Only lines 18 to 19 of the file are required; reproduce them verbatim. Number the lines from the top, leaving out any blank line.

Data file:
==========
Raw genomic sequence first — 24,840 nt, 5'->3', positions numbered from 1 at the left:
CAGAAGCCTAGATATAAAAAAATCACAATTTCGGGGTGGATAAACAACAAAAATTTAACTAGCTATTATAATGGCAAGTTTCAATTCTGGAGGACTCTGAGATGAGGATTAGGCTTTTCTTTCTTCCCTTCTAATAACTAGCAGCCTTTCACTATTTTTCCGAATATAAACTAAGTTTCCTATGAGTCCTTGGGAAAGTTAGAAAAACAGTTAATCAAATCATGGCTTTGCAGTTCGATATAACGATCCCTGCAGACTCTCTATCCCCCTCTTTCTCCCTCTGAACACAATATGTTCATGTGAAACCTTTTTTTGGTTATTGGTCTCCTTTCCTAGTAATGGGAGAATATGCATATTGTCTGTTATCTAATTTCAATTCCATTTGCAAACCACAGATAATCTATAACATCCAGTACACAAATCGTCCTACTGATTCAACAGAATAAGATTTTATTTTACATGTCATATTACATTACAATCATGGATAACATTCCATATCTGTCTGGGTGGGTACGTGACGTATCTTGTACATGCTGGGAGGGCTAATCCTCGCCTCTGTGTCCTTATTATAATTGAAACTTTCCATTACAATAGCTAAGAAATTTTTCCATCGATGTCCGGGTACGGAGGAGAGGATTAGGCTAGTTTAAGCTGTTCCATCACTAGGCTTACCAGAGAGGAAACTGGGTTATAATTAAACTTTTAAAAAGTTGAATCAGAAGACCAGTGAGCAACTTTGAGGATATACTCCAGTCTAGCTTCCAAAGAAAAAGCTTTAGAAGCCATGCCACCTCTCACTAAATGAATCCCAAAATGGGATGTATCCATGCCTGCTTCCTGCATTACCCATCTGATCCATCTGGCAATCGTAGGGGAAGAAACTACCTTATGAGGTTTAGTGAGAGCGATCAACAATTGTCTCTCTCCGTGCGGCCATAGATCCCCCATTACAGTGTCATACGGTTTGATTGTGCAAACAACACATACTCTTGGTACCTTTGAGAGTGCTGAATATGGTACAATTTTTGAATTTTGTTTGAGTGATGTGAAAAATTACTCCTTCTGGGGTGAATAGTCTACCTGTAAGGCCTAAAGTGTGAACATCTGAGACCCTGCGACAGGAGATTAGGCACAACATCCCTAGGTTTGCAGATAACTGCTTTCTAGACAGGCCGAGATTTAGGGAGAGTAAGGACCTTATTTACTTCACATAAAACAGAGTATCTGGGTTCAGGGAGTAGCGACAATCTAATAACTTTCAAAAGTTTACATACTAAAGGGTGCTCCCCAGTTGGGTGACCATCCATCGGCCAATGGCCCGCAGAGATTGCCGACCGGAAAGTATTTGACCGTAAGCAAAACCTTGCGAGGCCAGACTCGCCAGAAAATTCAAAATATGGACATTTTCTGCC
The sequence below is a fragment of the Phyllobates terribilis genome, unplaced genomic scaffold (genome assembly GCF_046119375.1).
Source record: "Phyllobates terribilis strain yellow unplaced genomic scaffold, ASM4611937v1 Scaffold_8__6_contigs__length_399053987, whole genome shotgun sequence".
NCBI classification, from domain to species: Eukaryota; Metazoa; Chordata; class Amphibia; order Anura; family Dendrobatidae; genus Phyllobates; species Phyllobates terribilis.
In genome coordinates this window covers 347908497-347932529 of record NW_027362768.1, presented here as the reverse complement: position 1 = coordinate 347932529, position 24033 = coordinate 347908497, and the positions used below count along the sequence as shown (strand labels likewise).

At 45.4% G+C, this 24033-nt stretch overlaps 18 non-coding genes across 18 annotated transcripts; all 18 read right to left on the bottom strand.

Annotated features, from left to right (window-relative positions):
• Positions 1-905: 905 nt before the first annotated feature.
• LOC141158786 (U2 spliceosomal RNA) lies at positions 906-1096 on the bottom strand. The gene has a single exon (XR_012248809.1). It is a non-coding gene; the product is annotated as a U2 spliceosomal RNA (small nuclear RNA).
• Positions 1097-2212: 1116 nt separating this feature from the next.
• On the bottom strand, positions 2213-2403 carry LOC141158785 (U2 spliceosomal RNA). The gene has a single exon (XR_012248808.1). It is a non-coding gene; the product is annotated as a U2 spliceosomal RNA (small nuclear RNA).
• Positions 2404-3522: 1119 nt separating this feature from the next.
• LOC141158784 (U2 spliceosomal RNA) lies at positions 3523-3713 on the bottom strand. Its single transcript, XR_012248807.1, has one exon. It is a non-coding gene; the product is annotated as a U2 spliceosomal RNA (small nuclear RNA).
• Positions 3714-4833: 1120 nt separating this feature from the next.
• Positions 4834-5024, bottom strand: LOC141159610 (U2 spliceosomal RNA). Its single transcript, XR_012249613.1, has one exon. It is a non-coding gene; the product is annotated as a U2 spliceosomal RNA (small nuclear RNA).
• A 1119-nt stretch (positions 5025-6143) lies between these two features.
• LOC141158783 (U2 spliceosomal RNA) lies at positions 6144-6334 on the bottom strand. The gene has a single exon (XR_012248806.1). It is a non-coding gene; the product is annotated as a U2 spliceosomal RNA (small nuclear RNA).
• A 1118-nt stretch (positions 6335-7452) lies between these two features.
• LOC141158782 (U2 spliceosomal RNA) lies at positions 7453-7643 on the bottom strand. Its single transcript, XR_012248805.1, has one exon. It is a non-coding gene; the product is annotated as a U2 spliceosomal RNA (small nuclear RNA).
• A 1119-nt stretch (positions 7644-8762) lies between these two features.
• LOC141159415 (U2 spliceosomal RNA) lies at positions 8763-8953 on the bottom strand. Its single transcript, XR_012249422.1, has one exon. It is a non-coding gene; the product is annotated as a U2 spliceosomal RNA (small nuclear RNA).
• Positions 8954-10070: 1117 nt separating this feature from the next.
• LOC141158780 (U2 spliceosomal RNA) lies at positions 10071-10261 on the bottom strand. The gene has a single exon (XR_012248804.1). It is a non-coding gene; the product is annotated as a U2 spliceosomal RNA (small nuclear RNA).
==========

• LOC141158783 (U2 spliceosomal RNA) lies at positions 6144-6334 on the bottom strand. The gene has a single exon (XR_012248806.1). It is a non-coding gene; the product is annotated as a U2 spliceosomal RNA (small nuclear RNA).
• A 1118-nt stretch (positions 6335-7452) lies between these two features.